We ask what good writing might be. One and a half sentences from Emerson’s essay “Montaigne; or the Sceptic”:
“Each man woke in the morning, and with an appetite that could eat the solar system like a cake; a spirit for action and passion without bounds; he could lay his hand on the morning star: he could try conclusions with gravitation or chemistry; but, on the first motion to prove his strength, — hands, feet, senses, gave way, and would not serve him. He was an emperor deserted by his states, and left to whistle by himself, or thrust into a mob of emperors, all whistling…”
I have a copy of these words on a bookshelf in my bedroom. They are within a frame that also contains a picture of my son, only a few days old, lying on his back, eyes most definitely closed, hands in little infant half fists. So there’s a kind of joke: my infant son Jonah seems to be without the least spirit for action, hardly an emperor and incapable of whistling.
But the picture is also there as a recognition of the beauty of Emerson’s prose. Wherein does it lie? The sentences are long, we quickly notice. And there are how many analogies? To eating the solar system, to the emperor—at least two. And there is such an extravagance, such a courage of imagination. What images! Eating the solar system like a cake, laying one’s hand on Venus, the mob of whistling emperors. (Critical writing on Emerson might lay some stress on this latter idea and its relation to these United States in which every man, and now every woman, too, could be President and everyone thinks, however imperfectly, for himself or herself.)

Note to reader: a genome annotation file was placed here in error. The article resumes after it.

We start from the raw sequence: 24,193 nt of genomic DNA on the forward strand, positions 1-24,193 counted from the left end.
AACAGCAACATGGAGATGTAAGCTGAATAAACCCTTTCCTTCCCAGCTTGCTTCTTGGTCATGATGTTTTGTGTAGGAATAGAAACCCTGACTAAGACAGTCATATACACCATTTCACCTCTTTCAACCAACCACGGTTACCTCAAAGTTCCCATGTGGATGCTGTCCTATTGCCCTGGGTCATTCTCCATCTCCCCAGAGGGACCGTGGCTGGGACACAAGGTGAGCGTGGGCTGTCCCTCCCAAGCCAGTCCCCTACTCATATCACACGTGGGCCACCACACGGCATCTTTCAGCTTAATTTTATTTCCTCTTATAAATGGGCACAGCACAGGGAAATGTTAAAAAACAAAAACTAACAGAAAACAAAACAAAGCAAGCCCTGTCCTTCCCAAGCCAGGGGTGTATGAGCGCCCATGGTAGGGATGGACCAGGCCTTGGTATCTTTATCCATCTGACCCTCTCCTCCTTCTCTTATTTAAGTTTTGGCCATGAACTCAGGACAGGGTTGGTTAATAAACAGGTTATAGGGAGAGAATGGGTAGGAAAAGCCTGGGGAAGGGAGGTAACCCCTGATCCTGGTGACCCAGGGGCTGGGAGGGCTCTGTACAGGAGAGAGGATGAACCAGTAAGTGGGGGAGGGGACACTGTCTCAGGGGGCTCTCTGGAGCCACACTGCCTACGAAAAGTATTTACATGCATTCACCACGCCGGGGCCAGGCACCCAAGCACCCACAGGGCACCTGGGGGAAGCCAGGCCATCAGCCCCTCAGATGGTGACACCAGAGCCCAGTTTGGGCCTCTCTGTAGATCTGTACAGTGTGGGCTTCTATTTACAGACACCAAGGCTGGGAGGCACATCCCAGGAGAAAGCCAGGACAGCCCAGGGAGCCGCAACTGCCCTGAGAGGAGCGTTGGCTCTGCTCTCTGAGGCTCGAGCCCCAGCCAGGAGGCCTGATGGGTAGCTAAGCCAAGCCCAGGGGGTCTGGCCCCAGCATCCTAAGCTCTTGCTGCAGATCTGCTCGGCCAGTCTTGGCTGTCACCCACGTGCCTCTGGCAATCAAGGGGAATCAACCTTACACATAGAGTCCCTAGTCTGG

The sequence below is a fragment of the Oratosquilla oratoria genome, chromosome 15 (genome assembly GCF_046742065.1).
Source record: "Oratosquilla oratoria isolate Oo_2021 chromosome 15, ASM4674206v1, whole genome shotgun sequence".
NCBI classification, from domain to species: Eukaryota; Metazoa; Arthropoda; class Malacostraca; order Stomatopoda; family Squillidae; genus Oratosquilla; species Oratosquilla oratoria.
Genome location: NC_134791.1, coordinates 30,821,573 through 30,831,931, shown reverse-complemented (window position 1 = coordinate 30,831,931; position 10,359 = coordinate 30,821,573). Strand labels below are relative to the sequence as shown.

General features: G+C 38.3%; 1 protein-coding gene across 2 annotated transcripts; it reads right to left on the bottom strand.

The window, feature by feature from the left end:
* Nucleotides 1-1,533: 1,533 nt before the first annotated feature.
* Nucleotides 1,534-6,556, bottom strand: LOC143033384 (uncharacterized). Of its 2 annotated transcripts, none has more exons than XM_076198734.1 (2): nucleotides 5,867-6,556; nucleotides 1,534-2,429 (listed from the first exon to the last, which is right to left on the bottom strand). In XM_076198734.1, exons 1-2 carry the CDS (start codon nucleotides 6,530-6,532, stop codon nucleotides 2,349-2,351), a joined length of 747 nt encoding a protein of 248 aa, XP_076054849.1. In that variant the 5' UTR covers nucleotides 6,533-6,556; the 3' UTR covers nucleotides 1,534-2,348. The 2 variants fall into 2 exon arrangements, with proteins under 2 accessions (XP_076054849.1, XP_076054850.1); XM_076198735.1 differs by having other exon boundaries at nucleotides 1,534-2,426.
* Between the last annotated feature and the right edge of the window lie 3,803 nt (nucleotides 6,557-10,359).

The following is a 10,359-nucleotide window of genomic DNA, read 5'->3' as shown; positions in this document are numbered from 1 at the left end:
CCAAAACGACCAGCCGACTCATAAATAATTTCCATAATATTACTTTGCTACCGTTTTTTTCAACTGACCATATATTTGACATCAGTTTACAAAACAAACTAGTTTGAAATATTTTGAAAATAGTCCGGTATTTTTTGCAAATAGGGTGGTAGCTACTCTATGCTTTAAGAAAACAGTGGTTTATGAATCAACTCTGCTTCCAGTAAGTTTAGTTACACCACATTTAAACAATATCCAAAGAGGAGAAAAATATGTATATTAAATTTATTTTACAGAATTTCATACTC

I return to the length of the first sentence. We could, in our modern times, put a period after “bounds” without doing too much damage. After “chemistry,” however, no; the phrases need to be woven together, and to rush headlong at the same time.
In conclusion, I would come back to my infant son and the contrast between reality—the reality of an infant—and Emerson’s analogies and vision. In a certain sense this is Emerson’s point, “the yawning gulf between the ambition of man and his power of performance, between the demand and supply of power, which makes the tragedy of all souls.” That was from the previous paragraph of the essay. In the same paragraph as our one and a half sentences, Emerson writes of “the universal grief of young and ardent minds.” Divine providence has shown each of us heaven and earth and filled us—
“with a desire for the whole; a desire raging, infinite; a hunger, as of space to be filled with planets; a cry of famine, as of devils for souls. Then for the satisfaction, — to each man is administered a single drop, a bead of dew of vital power, per day, — a cup as large as space, and one drop of the water of life in it.”
The problem Emerson is describing is belied by the beauty and extravagance of his prose. Thanks to our ability (or a rare few of us’s ability) to write, or to make art and music more generally, we can indeed eat the solar system like a cake, and enjoy being surrounded by so many other dukes and dauphins, all more or less equally enamored of their own whistling.
William Eaton is an award-winning journalist, novelist, and writer of philosophical essays and dialogues. Surviving the Twenty-First Century, a collection of his essays from Montaigbakhtinian.com, was published last year by Serving House Books. One of Eaton’s dialogues, The Professor of Ignorance Condemns the Airplane, was staged in New York in 2014. He is editor of Zeteo, an online journal for generalists. (updated 4/2016)
William Eaton has also published in AGNI as William Eaton Warner.